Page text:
Turn Around Norman @ 49 West

Today was a beautiful day and I headed out to Annapolis, MD for a flood relief benefit that Turn Around Norman was playing at. Below are some images and a short clip of one of their tunes!


aperture: 5.0, shutter speed: 1/15, ISO 800, exposure +1


aperture 5.6, shutter speed: 1/30, ISO 1600 (stupid grain!)


aperture 5.6, shutter speed 1/30, ISO 1000


aperture: 5.6, shutter speed: 1/30, ISO 800


aperture: 5.0, shutter speed: 1/30, ISO 800


aperture: 5.6, shutter speed: 1/15, ISO 800, exposure +1 (love Cam’s face here. That guy’s got a lot of heart.)


Turn Around Norman performing an original composition by Cam Collins at 49 West on March 7, 2010. You’ll have to pardon my shaky camera work, never done video before.

Advertisements
Turn Around Norman @ 49 West

Works Well Under Pressure

Have you ever wanted to ditch your life and go on a whirlwind adventure that lasts a lifetime? (Boy, that sounded like some lame plug to a travel blog.) But if lots of people feel this way, why don’t we? I’m one of those people that works well under pressure. And considering that’s a pretty common phrase, I’d assume that there are many, many others who also work well under pressure. I was giving it some thought, what exactly does working well under pressure mean. For me, it means that I step up when it matters, when I have to.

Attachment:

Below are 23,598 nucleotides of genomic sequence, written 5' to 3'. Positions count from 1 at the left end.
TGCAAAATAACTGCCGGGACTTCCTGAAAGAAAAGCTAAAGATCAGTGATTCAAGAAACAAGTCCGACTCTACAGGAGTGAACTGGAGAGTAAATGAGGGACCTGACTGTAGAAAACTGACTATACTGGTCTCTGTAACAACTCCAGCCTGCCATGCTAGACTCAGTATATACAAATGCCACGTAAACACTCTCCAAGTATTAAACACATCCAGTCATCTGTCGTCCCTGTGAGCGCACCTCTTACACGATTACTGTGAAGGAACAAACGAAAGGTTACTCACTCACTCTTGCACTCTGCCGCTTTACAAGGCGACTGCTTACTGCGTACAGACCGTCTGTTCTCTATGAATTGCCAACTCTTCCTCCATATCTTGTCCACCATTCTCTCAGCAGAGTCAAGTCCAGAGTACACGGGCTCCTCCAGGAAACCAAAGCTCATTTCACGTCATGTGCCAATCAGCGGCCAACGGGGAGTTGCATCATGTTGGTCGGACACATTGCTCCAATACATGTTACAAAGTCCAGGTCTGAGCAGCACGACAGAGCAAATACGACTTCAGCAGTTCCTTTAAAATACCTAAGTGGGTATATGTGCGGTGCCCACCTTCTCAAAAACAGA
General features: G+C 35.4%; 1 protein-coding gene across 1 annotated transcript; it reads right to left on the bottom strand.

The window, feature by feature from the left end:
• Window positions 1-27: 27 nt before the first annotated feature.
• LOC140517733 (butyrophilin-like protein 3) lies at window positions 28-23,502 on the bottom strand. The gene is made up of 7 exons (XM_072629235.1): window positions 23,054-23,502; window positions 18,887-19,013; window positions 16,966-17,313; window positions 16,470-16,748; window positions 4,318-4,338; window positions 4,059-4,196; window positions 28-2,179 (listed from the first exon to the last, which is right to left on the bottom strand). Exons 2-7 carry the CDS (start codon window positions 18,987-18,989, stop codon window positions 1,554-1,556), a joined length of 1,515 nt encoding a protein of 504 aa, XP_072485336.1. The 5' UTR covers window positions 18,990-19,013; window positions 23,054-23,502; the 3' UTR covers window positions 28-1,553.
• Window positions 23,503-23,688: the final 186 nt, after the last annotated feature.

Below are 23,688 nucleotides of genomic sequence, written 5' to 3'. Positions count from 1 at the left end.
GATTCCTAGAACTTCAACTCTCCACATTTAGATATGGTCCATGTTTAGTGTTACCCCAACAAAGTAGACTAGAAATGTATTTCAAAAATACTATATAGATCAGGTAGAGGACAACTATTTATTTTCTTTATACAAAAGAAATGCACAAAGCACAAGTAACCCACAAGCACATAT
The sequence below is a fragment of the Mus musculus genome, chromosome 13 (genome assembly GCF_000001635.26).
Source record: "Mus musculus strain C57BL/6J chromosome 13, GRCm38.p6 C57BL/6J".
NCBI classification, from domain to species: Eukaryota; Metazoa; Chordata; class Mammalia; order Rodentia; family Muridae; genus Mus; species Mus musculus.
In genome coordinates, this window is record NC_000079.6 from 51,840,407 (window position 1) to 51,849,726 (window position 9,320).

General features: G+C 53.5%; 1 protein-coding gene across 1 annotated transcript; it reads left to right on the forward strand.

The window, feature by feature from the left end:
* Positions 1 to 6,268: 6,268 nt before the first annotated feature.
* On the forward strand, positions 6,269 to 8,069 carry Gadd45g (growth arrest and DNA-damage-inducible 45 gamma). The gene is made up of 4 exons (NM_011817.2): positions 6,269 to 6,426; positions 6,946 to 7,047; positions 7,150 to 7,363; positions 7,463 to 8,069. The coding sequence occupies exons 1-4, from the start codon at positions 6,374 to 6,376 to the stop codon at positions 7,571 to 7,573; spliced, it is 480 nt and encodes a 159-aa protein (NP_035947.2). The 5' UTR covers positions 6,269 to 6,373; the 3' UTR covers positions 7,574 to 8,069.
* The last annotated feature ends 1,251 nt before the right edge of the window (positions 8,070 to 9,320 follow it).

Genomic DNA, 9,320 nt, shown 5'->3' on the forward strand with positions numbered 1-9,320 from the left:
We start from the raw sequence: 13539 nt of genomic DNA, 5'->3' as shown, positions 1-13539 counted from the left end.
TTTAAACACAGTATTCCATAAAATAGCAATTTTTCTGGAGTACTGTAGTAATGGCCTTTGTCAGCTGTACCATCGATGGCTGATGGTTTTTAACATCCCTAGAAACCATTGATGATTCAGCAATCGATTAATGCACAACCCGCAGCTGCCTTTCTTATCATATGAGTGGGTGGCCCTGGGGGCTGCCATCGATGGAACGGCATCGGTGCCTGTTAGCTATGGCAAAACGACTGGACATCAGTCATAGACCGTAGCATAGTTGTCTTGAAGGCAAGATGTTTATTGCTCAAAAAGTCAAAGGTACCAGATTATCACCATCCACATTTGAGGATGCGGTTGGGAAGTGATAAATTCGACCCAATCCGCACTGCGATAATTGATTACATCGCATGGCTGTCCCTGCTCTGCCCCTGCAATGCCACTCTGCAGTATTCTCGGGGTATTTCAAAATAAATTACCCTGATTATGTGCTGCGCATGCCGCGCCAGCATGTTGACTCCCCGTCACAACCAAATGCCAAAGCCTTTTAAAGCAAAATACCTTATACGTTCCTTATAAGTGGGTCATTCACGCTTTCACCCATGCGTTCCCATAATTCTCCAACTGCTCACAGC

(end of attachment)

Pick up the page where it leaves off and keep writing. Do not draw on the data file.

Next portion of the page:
But on the other hand, I have a lot of social anxiety when I feel pressured by other people to perform in a certain way – did I say something stupid, why are they all looking at me, am I being left out – etc. Fairly benign things, but I have the habit of taking them to their extremes and internalizing everything to the point of curl-in-a-ball, cry on a sunny afternoon, bouts of depression. Oh, turns out that there might actually be a reason why people suffer from depression, and it’s fairly positive. Check out the Times article, Depression’s Upside: Is there an evolutionary purpose to feeling really sad? It says in the article that Darwin actually suffered from terrible mental health and he was so perplexed by it, because his most important scientific findings and theories support the notion that his depression makes him a weak-link in evolution or a freakish anomaly. This is reassuring for some reason. But I digress…